Akanksha Arora aged 34, is bidding to be the UN’s next secretary-general. If she succeeds, she will not only be the youngest person but also the first woman to lead the organisation. She joined the United Nations in 2016. Within two years, she felt the organisation was failing the people it was created to help. In January 2019, she decided there was no better way to make a change than to lead it.
“The UN has let people down, it hasn’t served those who it is here to serve,” Arora said. “UN’s biggest enemy is its own inability to deliver. Decision-making is not the problem. It’s implementation that we’re falling short on. That has led to the loss in trust and credibility of the institution where people just don’t expect the UN to do anything.”
Born in India, she moved to Saudi Arabia aged six after her mother – a gynaecologist – took up a job offer there. Three years later, she moved back to India for boarding school after her parents were unable to afford the only American school in the southwestern Saudi city.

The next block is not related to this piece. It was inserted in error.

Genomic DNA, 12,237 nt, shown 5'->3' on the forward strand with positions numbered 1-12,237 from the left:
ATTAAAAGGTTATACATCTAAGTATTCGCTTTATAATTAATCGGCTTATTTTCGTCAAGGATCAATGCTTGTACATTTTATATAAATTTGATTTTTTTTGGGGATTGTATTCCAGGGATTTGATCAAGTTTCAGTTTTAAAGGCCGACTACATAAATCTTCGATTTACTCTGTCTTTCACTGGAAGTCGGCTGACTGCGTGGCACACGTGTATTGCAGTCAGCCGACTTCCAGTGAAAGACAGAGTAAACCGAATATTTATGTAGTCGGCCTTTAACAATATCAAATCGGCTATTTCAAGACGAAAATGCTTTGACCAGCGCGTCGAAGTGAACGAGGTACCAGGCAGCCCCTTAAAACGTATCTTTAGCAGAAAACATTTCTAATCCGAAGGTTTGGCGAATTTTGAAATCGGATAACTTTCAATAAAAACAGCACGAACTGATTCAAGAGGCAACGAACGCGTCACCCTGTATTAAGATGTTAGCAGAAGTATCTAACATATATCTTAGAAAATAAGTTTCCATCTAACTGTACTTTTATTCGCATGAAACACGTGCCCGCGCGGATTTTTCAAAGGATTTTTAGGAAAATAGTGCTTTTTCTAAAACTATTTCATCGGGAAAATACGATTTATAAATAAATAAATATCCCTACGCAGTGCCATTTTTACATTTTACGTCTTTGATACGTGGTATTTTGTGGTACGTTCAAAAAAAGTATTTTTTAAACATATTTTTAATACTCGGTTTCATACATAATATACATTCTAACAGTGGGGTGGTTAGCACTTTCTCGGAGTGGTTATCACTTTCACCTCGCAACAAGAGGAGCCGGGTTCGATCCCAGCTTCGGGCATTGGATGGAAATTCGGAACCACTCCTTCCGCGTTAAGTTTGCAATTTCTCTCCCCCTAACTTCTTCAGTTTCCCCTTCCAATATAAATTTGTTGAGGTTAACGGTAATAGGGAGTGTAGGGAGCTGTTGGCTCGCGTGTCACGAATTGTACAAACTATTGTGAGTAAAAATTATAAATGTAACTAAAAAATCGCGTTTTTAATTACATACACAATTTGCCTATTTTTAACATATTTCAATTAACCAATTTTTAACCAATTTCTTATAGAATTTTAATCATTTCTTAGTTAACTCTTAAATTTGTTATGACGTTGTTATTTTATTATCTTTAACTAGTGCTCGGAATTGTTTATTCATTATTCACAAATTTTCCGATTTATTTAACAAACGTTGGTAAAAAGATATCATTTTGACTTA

At 18, Arora was offered a scholarship at York University in Toronto for her undergraduate studies and stayed in Canada to work after finishing university. In 2016, she moved to New York to start work with the UN.
“This whole aspect of understanding and respecting people [while living in different countries and cultures] is diplomacy. It is, at the end of the day, caring for people, appreciating and embracing diversity and just having respect for everyone. That’s diplomacy.”
According to her profile on her website UNOW.org, Akanksha graduated from York University, Toronto with a Bachelor of Administrative Studies. She received her Master in Public Administration from Columbia University.
Her profile states that she was recruited at the UN to help with the financial reforms of the organisation and her work included updating financial regulations and rules of the UN and managing the internal and external audits at UNDP.
A report in news site PassBlue said India-born Akanksha has an Overseas Citizenship of India and a Canadian passport. She hasn’t asked either country for an official endorsement. She is nevertheless hopeful that her candidacy could shake up the selection process, the PassBlue report said.